A new approach is developed for the aqueous phase formation of flake-like and wire-like β-MnO2 nanomaterials on a DNA scaffold at room temperature (RT) within a shorter time scale. The β-MnO2 nanomaterials having a band gap energy ∼3.54 eV are synthesized by the reaction of Mn(ii) salt with NaOH in the presence of DNA under continuous stirring. The eventual diameter of the MnO2 particles in the wire-like and flake-like morphology and their nominal length can be tuned by changing the DNA to Mn(ii) salt molar ratio and by controlling other reaction parameters. The synthesized β-MnO2 nanomaterials exhibit pronounced catalytic activity in organic catalysis reaction for the spontaneous polymerization of aniline hydrochloride to emeraldine salt (polyaniline) at RT and act as a suitable electrode material in electrochemical supercapacitor applications. From the electrochemical experiment, it was observed that the β-MnO2 nanomaterials showed different specific capacitance (Cs) values for the flake-like and wire-like structures. The Cs value of 112 F g-1 at 5 mV s-1 was observed for the flake-like structure, which is higher compared to that of the wire-like structure. The flake-like MnO2 nanostructure exhibited an excellent long-term stability, retaining 81% of initial capacitance even after 4000 cycles, whereas for the wire-like MnO2 nanostructure, capacitance decreased and the retention value was only 70% over 4000 cycles. In the future, the present approach can be extended for the formation of other oxide-based materials using DNA as a promising scaffold for different applications such as homogeneous and heterogeneous organic catalysis reactions, Li-ion battery materials or for the fabrication of other high performance energy storage devices.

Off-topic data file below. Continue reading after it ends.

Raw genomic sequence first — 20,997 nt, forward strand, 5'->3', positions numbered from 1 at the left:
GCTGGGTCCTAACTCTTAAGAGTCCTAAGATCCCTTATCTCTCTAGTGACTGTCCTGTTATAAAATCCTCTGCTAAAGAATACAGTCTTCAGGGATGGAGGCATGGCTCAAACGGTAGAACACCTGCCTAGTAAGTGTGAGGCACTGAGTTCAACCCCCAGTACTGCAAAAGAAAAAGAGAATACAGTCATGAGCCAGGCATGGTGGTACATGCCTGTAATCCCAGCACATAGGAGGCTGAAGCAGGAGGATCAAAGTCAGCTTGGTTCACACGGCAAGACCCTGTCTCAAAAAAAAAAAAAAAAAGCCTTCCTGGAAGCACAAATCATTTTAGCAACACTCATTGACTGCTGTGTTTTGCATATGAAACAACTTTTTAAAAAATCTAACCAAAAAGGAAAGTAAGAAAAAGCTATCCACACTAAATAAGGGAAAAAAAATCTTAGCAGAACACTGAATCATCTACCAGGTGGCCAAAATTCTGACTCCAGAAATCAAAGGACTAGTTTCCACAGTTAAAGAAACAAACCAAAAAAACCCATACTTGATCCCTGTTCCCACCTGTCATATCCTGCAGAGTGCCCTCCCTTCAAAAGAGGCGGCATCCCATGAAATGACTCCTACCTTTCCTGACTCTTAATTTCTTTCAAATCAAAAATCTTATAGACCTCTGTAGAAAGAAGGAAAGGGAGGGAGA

ASJC Scopus subject areas
- Physics and Astronomy(all)
- Physical and Theoretical Chemistry